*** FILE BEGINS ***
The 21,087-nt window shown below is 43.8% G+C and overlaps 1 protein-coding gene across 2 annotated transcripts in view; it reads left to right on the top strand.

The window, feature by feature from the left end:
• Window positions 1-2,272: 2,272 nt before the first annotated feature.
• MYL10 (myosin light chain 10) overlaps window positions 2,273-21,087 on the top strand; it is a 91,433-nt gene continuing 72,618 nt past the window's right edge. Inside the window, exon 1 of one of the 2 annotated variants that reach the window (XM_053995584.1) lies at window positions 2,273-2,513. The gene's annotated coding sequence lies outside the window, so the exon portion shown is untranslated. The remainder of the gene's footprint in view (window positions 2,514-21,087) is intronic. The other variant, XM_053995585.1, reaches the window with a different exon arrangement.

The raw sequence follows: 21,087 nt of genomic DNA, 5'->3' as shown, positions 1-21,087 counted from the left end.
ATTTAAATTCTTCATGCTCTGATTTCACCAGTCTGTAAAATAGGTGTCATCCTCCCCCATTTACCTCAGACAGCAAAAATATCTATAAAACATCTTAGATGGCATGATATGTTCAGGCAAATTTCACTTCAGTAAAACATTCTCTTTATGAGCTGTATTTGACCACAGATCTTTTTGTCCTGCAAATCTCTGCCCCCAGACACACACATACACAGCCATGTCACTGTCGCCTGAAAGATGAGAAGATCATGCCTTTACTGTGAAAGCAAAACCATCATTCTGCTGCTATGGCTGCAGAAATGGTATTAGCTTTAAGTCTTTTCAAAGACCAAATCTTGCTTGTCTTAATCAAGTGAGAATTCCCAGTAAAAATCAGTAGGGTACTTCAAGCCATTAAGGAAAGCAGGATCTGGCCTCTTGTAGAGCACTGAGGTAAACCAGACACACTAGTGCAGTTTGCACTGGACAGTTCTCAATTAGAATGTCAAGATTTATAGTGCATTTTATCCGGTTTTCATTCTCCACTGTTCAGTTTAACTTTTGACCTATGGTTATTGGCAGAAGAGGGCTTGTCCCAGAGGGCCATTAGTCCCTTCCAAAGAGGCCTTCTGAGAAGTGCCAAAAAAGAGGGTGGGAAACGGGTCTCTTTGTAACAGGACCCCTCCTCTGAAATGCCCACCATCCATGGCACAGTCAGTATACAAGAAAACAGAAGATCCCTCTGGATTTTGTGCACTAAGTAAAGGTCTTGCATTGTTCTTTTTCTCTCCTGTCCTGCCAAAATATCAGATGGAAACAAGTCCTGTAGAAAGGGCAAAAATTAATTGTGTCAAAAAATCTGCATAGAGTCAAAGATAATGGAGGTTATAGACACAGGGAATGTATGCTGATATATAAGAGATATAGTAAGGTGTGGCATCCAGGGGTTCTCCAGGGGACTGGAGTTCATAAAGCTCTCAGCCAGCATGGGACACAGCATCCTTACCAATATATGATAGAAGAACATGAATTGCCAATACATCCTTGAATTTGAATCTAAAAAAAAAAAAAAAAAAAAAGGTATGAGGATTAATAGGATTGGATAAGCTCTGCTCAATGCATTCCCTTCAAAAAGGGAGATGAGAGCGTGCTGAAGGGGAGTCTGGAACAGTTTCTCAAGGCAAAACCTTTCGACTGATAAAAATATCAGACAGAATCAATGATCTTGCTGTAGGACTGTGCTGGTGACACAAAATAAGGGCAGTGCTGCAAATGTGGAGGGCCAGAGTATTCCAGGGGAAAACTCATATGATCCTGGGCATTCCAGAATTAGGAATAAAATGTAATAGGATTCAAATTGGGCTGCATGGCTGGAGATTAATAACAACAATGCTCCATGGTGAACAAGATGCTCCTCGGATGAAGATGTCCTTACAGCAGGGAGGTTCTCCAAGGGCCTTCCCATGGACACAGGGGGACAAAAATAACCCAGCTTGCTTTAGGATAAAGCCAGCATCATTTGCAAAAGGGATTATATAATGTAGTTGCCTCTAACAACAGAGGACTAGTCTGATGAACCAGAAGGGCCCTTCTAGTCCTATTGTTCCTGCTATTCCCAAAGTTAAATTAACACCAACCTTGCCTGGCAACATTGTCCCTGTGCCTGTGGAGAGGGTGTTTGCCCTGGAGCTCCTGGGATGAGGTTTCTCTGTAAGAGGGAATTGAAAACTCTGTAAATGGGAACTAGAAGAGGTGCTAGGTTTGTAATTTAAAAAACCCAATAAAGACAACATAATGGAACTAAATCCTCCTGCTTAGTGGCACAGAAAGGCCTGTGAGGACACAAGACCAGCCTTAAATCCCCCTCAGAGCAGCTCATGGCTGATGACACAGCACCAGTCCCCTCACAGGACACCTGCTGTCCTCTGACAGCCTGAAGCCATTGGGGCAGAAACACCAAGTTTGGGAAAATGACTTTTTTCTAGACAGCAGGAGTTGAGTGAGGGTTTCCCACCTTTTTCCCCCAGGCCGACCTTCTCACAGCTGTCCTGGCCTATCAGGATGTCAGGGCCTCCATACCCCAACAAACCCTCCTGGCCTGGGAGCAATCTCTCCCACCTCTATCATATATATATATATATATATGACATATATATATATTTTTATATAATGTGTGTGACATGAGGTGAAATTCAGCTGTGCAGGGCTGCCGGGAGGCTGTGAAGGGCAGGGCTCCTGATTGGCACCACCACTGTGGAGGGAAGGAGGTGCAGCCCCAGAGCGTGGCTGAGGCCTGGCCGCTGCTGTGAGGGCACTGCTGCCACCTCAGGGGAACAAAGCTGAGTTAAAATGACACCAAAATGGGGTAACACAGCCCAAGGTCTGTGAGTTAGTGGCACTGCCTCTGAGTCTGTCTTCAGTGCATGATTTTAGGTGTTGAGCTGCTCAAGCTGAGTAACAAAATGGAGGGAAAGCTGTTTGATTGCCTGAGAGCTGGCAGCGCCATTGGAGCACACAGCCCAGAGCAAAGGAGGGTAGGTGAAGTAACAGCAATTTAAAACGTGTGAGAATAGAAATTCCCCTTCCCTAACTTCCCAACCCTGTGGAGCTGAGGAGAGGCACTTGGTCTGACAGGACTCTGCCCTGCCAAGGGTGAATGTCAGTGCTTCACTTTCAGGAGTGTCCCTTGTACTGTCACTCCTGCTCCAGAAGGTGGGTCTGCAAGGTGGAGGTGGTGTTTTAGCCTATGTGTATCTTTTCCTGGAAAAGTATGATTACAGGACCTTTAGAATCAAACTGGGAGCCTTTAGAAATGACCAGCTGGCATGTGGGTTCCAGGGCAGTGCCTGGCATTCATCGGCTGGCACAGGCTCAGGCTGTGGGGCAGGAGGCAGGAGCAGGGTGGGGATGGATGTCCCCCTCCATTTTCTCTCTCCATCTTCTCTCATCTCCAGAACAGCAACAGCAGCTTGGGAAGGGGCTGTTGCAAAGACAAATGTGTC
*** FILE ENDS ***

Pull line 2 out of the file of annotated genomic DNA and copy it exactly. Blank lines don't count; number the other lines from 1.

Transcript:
The window, feature by feature from the left end: